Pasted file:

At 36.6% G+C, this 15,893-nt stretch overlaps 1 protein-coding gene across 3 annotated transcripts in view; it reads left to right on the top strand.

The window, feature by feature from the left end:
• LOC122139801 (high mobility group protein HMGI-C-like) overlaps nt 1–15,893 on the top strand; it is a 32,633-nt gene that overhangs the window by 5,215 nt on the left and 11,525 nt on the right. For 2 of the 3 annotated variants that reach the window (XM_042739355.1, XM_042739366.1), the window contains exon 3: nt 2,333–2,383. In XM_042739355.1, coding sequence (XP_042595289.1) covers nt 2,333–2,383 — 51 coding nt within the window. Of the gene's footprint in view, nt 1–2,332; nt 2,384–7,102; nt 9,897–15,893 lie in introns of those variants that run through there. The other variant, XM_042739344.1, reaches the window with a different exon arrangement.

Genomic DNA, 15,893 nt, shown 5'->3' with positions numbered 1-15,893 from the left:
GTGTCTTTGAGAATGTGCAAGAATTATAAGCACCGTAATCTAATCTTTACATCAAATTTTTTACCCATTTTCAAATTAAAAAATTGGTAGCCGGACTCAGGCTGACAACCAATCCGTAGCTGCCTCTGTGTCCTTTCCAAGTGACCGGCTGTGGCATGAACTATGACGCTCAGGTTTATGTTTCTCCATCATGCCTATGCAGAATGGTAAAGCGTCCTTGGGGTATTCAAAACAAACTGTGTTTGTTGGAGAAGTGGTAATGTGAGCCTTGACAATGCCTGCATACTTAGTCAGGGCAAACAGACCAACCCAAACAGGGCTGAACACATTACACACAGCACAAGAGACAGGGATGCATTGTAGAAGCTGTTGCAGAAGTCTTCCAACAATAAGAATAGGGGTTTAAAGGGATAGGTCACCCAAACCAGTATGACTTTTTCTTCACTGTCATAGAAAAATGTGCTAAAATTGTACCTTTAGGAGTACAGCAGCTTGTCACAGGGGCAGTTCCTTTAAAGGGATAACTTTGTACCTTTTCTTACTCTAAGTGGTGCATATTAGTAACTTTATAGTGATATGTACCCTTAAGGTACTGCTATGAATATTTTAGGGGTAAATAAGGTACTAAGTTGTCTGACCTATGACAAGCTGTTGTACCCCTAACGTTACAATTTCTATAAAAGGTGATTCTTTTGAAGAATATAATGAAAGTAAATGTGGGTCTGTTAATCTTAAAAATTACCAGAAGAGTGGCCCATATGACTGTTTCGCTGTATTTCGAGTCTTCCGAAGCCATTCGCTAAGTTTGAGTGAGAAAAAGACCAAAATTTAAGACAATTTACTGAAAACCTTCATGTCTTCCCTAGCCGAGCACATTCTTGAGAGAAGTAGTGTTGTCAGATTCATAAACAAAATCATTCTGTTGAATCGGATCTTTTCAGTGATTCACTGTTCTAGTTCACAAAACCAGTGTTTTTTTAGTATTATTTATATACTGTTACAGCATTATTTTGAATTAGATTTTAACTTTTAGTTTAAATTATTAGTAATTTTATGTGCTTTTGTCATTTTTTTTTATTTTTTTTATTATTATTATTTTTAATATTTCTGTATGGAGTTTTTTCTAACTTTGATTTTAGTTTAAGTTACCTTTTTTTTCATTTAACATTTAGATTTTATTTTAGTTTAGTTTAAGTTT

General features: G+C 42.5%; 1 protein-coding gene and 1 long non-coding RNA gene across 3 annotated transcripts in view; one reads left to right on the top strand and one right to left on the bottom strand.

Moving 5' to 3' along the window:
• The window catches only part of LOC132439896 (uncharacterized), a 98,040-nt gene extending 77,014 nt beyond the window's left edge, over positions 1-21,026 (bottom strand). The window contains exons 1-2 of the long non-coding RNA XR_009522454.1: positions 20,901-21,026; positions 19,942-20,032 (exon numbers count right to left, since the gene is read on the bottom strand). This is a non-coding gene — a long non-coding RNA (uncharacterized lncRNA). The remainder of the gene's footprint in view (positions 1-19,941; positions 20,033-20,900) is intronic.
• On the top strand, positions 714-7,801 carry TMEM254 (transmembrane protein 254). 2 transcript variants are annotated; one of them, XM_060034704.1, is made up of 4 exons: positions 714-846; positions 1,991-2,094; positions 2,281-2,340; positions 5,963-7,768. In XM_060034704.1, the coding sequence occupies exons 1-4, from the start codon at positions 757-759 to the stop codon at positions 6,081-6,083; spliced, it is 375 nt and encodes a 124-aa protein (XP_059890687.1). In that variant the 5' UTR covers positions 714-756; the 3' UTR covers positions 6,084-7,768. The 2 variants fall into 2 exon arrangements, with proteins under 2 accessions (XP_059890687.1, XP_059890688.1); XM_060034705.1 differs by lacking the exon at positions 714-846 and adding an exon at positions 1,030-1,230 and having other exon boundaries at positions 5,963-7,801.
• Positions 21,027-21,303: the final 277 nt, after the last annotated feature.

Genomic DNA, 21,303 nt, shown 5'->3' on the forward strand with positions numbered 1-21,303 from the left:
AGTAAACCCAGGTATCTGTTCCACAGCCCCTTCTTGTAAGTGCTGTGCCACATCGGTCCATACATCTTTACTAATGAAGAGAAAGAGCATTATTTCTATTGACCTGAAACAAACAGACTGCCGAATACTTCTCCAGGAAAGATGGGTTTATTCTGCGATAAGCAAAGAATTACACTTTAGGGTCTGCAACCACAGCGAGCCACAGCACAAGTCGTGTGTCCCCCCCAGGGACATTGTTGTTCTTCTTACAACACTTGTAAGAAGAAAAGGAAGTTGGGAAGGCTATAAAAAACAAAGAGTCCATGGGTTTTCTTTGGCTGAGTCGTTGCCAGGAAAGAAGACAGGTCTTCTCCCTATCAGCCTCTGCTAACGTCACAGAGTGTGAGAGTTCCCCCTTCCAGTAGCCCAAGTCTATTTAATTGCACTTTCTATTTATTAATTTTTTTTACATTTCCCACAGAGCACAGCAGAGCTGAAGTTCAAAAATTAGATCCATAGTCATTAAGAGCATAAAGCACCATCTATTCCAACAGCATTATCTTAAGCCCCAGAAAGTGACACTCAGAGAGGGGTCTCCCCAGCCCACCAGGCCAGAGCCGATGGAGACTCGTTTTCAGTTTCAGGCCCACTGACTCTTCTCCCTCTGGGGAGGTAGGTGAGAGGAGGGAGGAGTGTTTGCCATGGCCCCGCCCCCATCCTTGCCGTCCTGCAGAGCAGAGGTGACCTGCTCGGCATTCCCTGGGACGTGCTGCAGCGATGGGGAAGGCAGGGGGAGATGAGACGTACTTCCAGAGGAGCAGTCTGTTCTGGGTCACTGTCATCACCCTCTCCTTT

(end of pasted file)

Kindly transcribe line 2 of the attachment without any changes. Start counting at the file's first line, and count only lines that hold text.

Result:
The window, feature by feature from the left end: